, who together derived from it the notion of entropy
Entropy
Entropy is a thermodynamic property that can be used to determine the energy available for useful work in a thermodynamic process, such as in energy conversion devices, engines, or machines. Such devices can only be driven by convertible energy, and have a theoretical maximum efficiency when...

 and the second law of thermodynamics.

Death


Carnot died in a cholera
Cholera
Cholera is an infection of the small intestine that is caused by the bacterium Vibrio cholerae. The main symptoms are profuse watery diarrhea and vomiting. Transmission occurs primarily by drinking or eating water or food that has been contaminated by the diarrhea of an infected person or the feces...

 epidemic when he was only 36 in 1832. Because of the concern of cholera
Cholera
Cholera is an infection of the small intestine that is caused by the bacterium Vibrio cholerae. The main symptoms are profuse watery diarrhea and vomiting. Transmission occurs primarily by drinking or eating water or food that has been contaminated by the diarrhea of an infected person or the feces...

, many of his belongings and writings were buried together with him after his death. Thus only a handful of his scientific writings survived besides his book.

After the publication of his book in 1824, it quickly went out of print and for some time was very difficult to obtain. For example, Kelvin
William Thomson, 1st Baron Kelvin
William Thomson, 1st Baron Kelvin OM, GCVO, PC, PRS, PRSE, was a mathematical physicist and engineer. At the University of Glasgow he did important work in the mathematical analysis of electricity and formulation of the first and second laws of thermodynamics, and did much to unify the emerging...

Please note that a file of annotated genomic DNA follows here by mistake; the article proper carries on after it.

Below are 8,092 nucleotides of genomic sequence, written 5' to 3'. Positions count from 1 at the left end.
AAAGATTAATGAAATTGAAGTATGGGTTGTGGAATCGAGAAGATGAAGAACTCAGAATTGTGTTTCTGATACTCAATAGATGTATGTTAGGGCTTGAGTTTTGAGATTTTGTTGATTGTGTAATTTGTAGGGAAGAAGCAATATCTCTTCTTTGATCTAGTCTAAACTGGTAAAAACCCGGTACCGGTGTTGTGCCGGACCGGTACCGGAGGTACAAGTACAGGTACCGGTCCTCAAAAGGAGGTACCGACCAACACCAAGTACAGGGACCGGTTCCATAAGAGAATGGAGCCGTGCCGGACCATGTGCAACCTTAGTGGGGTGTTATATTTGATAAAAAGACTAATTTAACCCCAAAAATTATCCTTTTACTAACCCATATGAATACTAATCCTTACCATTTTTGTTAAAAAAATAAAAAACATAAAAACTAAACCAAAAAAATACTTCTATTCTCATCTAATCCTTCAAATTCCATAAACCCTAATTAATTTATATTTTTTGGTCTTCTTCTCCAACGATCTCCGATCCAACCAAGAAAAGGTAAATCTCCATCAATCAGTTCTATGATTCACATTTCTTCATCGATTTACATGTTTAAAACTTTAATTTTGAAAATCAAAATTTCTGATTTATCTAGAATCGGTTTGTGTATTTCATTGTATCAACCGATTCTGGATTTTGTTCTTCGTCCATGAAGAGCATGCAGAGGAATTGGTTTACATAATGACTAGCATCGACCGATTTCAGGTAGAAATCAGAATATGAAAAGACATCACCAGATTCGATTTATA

had great difficulty in getting a copy of Carnot's book. An English translation of it by R. H. Thurston in 1890 has been reprinted in recent decades by Dover
Dover Publications
Dover Publications is an American book publisher founded in 1941 by Hayward Cirker and his wife, Blanche. It publishes primarily reissues, books no longer published by their original publishers. These are often, but not always, books in the public domain. The original published editions may be...

 and by Peter Smith, most recently by Dover in 2005. Some of his posthumous manuscripts have also been translated into English. (See Reference.)

Carnot published his book in the days of steam engines. His theory explained why steam engines using superheated steam were better because of the higher temperature of the hot reservoir involved. Carnot's theory did not help to improve the efficiency of steam engines in the beginning; his theory only helped to explain why one existing practice was better. It was only towards the end of the nineteenth century that Carnot's idea -- that a heat engine can be made more efficient if the temperature of its hot reservoir is increased -- was put into practice by, for example, Rudolf Diesel
Rudolf Diesel
Rudolf Christian Karl Diesel was a German inventor and mechanical engineer, famous for the invention of the diesel engine.-Early life:Diesel was born in Paris, France in 1858 the second of three children of Theodor and Elise Diesel. His parents were Bavarian immigrants living in Paris. Theodor...

 (1858-1913), who was fascinated by Carnot's theory and designed an engine (diesel engine
Diesel engine
A diesel engine is an internal combustion engine that uses the heat of compression to initiate ignition to burn the fuel, which is injected into the combustion chamber...

) in which the temperature of the hot reservoir is much higher than that of a steam engine, resulting in an engine which is more efficient than a steam engine. Thus, though it took time, Carnot's book eventually had a real impact on the design of practical engines.

His name is one of the 72 names inscribed on the Eiffel Tower.

External links